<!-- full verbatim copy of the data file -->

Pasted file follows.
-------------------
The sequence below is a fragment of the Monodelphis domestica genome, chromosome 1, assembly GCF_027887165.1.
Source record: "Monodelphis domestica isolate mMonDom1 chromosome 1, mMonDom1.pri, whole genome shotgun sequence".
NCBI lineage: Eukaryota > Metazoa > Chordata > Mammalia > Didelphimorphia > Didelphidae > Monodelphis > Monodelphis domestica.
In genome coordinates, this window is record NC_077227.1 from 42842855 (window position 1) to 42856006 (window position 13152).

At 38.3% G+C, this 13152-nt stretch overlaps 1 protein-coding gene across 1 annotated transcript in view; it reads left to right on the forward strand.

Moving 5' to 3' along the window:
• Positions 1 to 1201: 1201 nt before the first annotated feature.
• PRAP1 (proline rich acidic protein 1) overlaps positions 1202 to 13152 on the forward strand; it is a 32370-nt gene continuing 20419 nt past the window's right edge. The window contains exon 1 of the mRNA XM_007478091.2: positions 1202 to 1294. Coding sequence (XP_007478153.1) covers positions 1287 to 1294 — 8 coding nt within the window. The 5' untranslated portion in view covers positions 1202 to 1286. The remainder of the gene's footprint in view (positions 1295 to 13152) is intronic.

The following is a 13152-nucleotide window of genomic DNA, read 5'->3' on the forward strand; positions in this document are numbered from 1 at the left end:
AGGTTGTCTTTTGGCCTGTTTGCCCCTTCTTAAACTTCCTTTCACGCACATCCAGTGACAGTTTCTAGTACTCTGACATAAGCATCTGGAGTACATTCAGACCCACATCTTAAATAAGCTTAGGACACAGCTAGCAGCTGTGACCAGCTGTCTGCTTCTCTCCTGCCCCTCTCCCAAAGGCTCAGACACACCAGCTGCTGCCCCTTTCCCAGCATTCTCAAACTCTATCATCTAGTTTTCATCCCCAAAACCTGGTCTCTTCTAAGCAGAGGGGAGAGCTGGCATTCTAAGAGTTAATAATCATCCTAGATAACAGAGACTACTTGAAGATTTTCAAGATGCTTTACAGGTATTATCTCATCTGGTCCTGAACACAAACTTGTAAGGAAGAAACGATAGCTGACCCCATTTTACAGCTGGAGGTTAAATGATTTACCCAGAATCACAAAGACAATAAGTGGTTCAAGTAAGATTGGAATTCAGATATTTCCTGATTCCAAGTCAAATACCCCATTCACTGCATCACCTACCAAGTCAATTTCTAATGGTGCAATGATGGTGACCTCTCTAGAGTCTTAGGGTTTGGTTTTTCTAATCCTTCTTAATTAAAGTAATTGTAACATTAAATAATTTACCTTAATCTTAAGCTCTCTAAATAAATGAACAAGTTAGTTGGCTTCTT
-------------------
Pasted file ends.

The sequence below is a fragment of the Monodelphis domestica genome, chromosome 1, assembly GCF_027887165.1.
Source record: "Monodelphis domestica isolate mMonDom1 chromosome 1, mMonDom1.pri, whole genome shotgun sequence".
NCBI lineage: Eukaryota > Metazoa > Chordata > Mammalia > Didelphimorphia > Didelphidae > Monodelphis > Monodelphis domestica.
In genome coordinates, this window is record NC_077227.1 from 42842855 (window position 1) to 42856006 (window position 13152).

At 38.3% G+C, this 13152-nt stretch overlaps 1 protein-coding gene across 1 annotated transcript in view; it reads left to right on the forward strand.

Moving 5' to 3' along the window:
• Positions 1 to 1201: 1201 nt before the first annotated feature.
• PRAP1 (proline rich acidic protein 1) overlaps positions 1202 to 13152 on the forward strand; it is a 32370-nt gene continuing 20419 nt past the window's right edge. The window contains exon 1 of the mRNA XM_007478091.2: positions 1202 to 1294. Coding sequence (XP_007478153.1) covers positions 1287 to 1294 — 8 coding nt within the window. The 5' untranslated portion in view covers positions 1202 to 1286. The remainder of the gene's footprint in view (positions 1295 to 13152) is intronic.

The following is a 13152-nucleotide window of genomic DNA, read 5'->3' on the forward strand; positions in this document are numbered from 1 at the left end:
AGGTTGTCTTTTGGCCTGTTTGCCCCTTCTTAAACTTCCTTTCACGCACATCCAGTGACAGTTTCTAGTACTCTGACATAAGCATCTGGAGTACATTCAGACCCACATCTTAAATAAGCTTAGGACACAGCTAGCAGCTGTGACCAGCTGTCTGCTTCTCTCCTGCCCCTCTCCCAAAGGCTCAGACACACCAGCTGCTGCCCCTTTCCCAGCATTCTCAAACTCTATCATCTAGTTTTCATCCCCAAAACCTGGTCTCTTCTAAGCAGAGGGGAGAGCTGGCATTCTAAGAGTTAATAATCATCCTAGATAACAGAGACTACTTGAAGATTTTCAAGATGCTTTACAGGTATTATCTCATCTGGTCCTGAACACAAACTTGTAAGGAAGAAACGATAGCTGACCCCATTTTACAGCTGGAGGTTAAATGATTTACCCAGAATCACAAAGACAATAAGTGGTTCAAGTAAGATTGGAATTCAGATATTTCCTGATTCCAAGTCAAATACCCCATTCACTGCATCACCTACCAAGTCAATTTCTAATGGTGCAATGATGGTGACCTCTCTAGAGTCTTAGGGTTTGGTTTTTCTAATCCTTCTTAATTAAAGTAATTGTAACATTAAATAATTTACCTTAATCTTAAGCTCTCTAAATAAATGAACAAGTTAGTTGGCTTCTT